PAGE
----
Creative differences. It’s the crusty catchall for nearly every band breakup that doesn’t involve someone schtoopin’ someone they shouldn’t be (see Fleetwood Mac). Of course, creative conflicts can be the single most important element in a band’s makeup, which could be the case with Seattle-based Pretty Girls Make Graves.
Prior to a gig at Cat’s Cradle in Chapel Hill, N.C., there’s an immediate sense of the band members’ disparate personalities. Minutes after the sound check, striking, charcoal-haired singer Andrea Zollo and bassist Derek Fudesco disappear in search of food. Jay Clark (guitar/keyboards) prefers to stay behind. Only guitarist Nathan Thelen and drummer Nick Dewitt slip behind the club for a bit of conversation and some weed.
Thelen and Dewitt welcome the herb like an oasis in the Sahara. On a rainy day, the two could be your stereotypical skinny white-boy indie-rockers touring Anytown, USA. But from this vantage, they’re too nice and their music is too big for them to be dismissed as such. The two are candid about the band’s heady brew of personalities, pointing to it as a major factor in the more polished and better-arranged sound of their latest album, The New Romance, vs. the chaotic, raw muscle-flex of their 2002 debut, Good Health.
“The first album we were still getting to know each other a lot,” explains Dewitt. “There was a lot of infighting, so the outcome of that was it sounds a little argumentative — because we were playing on top of each other, sort of ignoring what everyone else was doing,”
This creative push-me-pull-you makes songwriting a rather arduous process. “We’ll come up with a part and we’ll think it’s great, and the next day it’s not so great. Or one person will like it and no one else will,” says Thelen. “After touring so long, everyone has all these ideas that are festering and you never get a chance to work on it. So when we get back to practice everyone wants to play what they’ve been thinking of writing, and no one wants to listen to what anyone else has done because they’re too excited about what they’ve done.”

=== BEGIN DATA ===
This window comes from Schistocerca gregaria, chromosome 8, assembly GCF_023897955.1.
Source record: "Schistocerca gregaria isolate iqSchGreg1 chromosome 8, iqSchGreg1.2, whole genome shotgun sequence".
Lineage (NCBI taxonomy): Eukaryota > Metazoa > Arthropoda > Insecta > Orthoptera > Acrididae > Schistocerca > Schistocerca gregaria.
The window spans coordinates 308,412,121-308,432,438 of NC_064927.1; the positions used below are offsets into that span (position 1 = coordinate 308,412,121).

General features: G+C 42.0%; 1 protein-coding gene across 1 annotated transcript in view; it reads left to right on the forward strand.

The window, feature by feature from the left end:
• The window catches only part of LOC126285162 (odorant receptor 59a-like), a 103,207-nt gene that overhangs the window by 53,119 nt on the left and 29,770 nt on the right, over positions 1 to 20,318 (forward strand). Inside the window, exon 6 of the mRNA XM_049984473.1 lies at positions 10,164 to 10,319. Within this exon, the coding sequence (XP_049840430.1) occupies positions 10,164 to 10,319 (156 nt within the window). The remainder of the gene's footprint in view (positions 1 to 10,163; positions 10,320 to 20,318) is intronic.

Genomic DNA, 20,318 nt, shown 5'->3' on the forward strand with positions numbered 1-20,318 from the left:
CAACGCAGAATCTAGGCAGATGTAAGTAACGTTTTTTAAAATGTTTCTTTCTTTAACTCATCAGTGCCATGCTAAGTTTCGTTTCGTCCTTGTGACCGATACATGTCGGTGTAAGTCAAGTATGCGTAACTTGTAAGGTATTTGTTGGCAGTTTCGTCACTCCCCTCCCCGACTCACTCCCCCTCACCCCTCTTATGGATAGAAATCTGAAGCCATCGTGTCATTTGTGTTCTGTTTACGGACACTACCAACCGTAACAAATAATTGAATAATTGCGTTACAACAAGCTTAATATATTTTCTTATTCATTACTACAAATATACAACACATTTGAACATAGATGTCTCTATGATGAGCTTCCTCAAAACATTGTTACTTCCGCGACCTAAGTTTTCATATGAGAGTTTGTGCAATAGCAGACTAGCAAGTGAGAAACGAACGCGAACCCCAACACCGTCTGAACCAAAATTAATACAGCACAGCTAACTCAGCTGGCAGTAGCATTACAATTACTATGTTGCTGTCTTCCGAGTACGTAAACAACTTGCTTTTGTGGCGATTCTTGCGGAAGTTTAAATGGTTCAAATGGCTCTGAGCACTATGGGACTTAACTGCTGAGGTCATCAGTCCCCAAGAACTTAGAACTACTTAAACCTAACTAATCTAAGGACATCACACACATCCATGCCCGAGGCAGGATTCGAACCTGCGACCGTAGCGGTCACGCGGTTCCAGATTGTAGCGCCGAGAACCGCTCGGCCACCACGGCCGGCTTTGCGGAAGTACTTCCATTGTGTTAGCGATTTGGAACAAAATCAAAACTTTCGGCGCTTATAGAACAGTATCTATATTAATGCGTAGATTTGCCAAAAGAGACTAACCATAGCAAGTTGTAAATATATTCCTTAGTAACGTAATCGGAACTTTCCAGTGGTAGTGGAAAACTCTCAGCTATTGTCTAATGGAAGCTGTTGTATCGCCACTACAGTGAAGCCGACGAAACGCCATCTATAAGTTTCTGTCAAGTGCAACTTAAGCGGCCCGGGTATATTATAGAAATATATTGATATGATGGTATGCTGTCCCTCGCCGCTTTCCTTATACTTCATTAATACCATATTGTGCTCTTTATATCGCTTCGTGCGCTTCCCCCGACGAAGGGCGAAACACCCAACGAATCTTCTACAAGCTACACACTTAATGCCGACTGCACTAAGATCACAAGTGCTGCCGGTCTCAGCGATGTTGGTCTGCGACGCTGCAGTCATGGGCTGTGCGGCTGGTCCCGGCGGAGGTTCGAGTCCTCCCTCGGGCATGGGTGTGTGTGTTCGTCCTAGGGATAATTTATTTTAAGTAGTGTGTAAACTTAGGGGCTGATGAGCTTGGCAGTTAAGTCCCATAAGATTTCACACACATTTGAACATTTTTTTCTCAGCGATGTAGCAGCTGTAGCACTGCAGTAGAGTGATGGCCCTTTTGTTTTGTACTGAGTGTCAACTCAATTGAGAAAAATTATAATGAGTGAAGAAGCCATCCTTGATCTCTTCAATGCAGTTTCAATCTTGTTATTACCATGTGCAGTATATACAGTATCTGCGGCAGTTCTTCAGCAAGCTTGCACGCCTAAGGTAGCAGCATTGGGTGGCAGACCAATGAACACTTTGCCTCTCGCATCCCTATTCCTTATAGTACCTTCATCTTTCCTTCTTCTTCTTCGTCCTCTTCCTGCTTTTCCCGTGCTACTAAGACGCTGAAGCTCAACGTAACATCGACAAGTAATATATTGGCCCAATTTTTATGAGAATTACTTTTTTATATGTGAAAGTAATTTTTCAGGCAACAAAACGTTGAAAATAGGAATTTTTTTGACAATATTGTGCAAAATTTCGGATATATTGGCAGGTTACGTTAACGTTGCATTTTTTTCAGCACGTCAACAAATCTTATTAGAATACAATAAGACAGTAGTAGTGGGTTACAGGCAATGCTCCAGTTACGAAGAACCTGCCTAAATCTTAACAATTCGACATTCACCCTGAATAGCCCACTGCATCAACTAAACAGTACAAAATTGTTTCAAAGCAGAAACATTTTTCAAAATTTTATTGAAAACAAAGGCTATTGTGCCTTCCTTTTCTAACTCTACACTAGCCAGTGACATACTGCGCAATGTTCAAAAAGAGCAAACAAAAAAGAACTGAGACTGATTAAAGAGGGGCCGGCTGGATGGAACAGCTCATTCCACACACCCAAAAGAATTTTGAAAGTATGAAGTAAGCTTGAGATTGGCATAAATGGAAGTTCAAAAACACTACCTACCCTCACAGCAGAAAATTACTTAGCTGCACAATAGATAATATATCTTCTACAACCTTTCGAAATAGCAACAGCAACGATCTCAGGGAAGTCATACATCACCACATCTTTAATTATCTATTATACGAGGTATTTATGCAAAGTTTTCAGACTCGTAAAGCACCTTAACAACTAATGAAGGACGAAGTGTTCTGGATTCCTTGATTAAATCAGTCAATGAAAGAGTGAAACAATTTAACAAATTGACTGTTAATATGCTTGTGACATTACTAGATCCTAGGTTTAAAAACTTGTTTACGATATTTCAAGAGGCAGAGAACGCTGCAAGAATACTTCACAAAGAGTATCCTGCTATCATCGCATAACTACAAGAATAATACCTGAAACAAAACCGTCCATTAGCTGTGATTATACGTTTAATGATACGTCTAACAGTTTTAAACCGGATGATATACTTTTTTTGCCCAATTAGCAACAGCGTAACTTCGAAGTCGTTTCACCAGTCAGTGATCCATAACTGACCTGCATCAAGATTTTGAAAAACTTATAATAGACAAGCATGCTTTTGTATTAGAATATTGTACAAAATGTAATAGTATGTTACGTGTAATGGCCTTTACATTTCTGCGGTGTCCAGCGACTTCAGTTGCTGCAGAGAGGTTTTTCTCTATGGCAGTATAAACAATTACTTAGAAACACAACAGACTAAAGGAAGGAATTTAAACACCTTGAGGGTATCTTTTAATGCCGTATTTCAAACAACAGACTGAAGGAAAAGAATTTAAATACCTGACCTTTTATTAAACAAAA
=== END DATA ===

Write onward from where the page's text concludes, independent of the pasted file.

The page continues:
Dewitt says recent rehearsals have been trying. “Just to establish a basic idea that’s exciting for everyone to move on,” he says. “What we’ve been trying to do lately is give everyone a chance to bring something in, and we’ll all collectively work with the one person.”
So you could say the band is founded on “healthy” bits of conflict, considering that Thelen nearly picked a fight with Clark at a bar when they met a couple weeks before Clark joined the band. “I was drunk,” explains Thelen, simply. After rounds of pool and an all-night album-listening/bullshit session at Dewitt’s house, the two became pals. A subtle imprint of this collective willfulness can be heard — and felt — in the different directions and tone of the band’s music.
Ostensibly a post-punk hard-rock band, there are slabs of Siouxsie and the Banshees/Fugazi-inspired linear riffage on display, whipping like cars racing in opposite direction around an oval track. Elements of ’80s goth are heard in the occasional synth overtones; the sexy dark strut of Zollo’s vocals brings to mind Pauline Murray of unheralded UK punk band Penetration. The drums recall the tortured-disco shimmy of Gang of Four. Beneath it all, Fudesco’s bass is the redheaded stepchild, throbbing with the intensity of early hardcore. Together the disparate sounds seem at once familiar and yet intriguingly different, above and beyond your typical art-house punk.
Fudesco rounds the corner and says heartily, “hell, yeah!,” when offered a toke. He exhales and addresses his central role of dealing with the more tedious aspects of being in a band. “I’m crazy and I think about that kind of shit no one else does, and I don’t know why I do. … I didn’t do it in the [Murder City] Devils. I could have been a wheel [in that band].”
Well, bands will be bands and clichés will always become hard-won truths. Pleasantly stoned on this cool Carolina evening, we sit and shoot the shit. Aside from Thelen complaining about the mosquitoes, the night is shaping up. It’s going to be one that is unruffled and calm.
See Pretty Girls Make Graves Wednesday, Oct. 29, with Cobra High, Cinema Eye and Mahjongg at the Shelter (431 E. Congress, Detroit). For info, call 313-961-MELT.Chris Parker is a freelance writer. E-mail [email protected]